So, we created a male and female recording of both the Arizona Travelogue and the competing message from the synthetic sentence identification (SSI) test  (Speaks & Jerger, 1965).  The Arizona Travelogue is the standard speech sample currently used for ANL testing.  The SSI competing story was selected because we believed the content (life story of Davy Crockett) was potentially more interesting to our listeners here in Tennessee.  In the end, the SSI competing message was deemed to be more interesting to the listeners; however, neither the content of the speech nor the gender of the speaker affected the MCL or the ANL values (Plyler, Alworth, Rossini, & Mapes, 2011).  Recent research was in agreement with this finding suggesting any change in ANL due to speaker gender was small and not clinically significant (Gordon-Hickey, Moore, & Estis, 2012).  Nonetheless, the use of the commercially available standard speech stimuli is recommended (the Arizona Travelogue with male speaker), as this allows clinicians and researchers to compare their findings to published normative data (Nabelek et al., 2006).

6.  What about the background noise?

In the initial research, Dr. Nabelek evaluated the impact of the noise type on the ANL (termed tolerated noise level at the time).  ANLs were obtained using 5 different noises: speech spectrum noise, 12-talker babble, traffic noise, a pneumatic drill, and music.  The findings suggested the type of background noise had no impact on the ANL with one exception: ANLs were significantly worse (larger) when music served as the background noise (Nabelek et al., 1991).  A more recent study further examined the role of music on the ANL and found the opposite: ANLs were significantly better when music served as the background noise (Gordon-Hickey & Moore, 2007).  So, if measuring ANLs without hearing aids, it may be best to avoid using music as the background noise.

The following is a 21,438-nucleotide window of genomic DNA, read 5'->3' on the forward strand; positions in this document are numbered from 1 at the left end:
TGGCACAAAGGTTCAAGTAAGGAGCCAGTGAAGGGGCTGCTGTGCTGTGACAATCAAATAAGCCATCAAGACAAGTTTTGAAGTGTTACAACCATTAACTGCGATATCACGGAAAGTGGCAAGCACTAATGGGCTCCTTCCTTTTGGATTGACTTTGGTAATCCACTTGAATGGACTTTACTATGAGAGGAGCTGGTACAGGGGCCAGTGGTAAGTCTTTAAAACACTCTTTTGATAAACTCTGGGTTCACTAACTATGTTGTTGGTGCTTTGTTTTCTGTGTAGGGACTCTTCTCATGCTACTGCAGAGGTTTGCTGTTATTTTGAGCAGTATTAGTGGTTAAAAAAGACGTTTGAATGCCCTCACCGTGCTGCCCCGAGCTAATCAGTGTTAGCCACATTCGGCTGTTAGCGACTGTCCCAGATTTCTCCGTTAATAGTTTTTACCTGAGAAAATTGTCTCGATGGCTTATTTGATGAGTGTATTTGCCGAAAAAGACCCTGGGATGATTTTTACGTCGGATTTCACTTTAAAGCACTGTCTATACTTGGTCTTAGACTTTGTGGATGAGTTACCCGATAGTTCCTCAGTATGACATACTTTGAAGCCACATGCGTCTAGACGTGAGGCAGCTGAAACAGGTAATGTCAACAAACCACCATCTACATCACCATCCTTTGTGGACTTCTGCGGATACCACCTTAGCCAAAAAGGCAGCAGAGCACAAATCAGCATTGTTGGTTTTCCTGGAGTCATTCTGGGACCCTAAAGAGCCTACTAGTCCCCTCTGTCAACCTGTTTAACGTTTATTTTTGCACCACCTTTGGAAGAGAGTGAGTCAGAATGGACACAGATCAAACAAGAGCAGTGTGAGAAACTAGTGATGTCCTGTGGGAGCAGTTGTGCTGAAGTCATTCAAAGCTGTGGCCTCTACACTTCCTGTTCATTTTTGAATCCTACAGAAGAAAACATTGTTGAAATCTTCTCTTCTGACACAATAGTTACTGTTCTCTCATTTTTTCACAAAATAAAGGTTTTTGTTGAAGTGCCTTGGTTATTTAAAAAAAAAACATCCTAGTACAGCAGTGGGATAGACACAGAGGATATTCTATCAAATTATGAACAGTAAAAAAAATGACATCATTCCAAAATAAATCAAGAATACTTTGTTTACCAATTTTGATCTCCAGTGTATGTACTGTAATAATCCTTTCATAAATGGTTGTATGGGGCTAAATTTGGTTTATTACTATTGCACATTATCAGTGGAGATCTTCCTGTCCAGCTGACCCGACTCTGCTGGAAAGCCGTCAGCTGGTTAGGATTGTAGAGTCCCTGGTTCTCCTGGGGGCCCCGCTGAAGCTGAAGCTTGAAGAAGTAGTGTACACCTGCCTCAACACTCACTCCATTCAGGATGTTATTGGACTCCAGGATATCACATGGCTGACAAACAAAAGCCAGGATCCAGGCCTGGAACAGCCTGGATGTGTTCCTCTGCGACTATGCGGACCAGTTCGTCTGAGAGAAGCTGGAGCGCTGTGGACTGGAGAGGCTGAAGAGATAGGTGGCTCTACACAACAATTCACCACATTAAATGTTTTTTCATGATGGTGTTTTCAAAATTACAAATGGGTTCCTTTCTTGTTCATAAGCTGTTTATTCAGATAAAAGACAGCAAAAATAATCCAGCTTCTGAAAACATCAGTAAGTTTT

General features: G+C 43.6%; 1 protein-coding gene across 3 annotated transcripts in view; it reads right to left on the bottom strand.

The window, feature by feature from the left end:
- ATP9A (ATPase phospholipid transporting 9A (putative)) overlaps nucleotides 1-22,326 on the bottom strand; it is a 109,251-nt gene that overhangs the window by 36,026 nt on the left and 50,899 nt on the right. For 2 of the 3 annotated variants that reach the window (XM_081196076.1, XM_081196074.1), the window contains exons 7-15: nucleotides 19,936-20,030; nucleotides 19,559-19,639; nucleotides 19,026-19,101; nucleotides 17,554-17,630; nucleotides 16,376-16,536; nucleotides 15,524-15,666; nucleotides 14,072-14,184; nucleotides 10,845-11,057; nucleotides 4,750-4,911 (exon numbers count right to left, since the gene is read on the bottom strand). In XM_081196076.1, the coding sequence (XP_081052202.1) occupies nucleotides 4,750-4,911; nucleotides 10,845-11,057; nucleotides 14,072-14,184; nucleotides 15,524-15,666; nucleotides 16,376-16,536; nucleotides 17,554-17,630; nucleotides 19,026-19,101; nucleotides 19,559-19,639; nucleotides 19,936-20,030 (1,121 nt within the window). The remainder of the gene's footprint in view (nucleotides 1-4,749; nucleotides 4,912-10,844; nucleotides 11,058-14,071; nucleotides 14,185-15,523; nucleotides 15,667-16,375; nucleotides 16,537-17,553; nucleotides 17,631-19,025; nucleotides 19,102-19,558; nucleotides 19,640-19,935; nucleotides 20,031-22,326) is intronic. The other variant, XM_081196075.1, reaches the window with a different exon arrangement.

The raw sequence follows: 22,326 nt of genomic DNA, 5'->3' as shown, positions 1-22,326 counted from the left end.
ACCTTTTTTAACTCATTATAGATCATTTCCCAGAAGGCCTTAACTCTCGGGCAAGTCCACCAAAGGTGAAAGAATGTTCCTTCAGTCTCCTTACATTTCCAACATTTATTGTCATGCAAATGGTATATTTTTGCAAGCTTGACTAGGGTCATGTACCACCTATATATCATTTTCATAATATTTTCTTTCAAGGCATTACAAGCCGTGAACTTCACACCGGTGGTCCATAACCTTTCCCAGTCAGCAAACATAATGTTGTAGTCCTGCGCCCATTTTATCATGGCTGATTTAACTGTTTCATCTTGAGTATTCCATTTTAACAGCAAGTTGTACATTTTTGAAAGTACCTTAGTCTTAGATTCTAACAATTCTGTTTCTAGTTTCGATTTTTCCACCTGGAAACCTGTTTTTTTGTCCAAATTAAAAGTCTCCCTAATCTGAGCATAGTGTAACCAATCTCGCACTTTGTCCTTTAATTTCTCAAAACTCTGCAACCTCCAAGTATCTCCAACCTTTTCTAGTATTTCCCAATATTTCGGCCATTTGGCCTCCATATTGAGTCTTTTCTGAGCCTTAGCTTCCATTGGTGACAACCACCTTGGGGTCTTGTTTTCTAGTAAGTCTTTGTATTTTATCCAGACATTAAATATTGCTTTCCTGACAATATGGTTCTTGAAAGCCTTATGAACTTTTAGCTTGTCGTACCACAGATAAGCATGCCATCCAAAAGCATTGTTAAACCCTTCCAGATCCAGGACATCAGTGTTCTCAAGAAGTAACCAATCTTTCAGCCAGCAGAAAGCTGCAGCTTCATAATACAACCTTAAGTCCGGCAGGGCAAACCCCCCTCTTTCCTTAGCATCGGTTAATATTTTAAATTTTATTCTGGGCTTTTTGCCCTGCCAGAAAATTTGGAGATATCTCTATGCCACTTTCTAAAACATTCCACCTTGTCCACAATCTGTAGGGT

Importantly, early ANL research suggested ANL values do not change when tested with and without hearing aids, possibly due to the fact the original ANL work was conducted with hearing aids without digital noise reduction (DNR) and many without directional microphones.  Recent studies suggest noise type can impact aided ANL measures if digital noise reduction (DNR) algorithms are being used.  Namely, hearing aids with DNR systems activated can improve ANL values when the background noise is steady-state, like the HINT noise for example (Mueller, Weber, & Hornsby, 2006; Lowery & Plyler, 2013).  As with the speech stimuli, we recommend use of the noise that is present on the commercially available ANL test, (twelve-talker babble), as this allows clinicians and researchers to compare their findings to published normative data (Nabelek et al., 2006).

7.  Would there be any reason to conduct the testing at different fixed presentation levels rather than the patient’s MCL? 

As stated earlier, it is very important to follow the instructions and procedures suggested by Dr. Nabelek.  Otherwise, you are conducting a modified ANL and your results may be inaccurate and unreliable.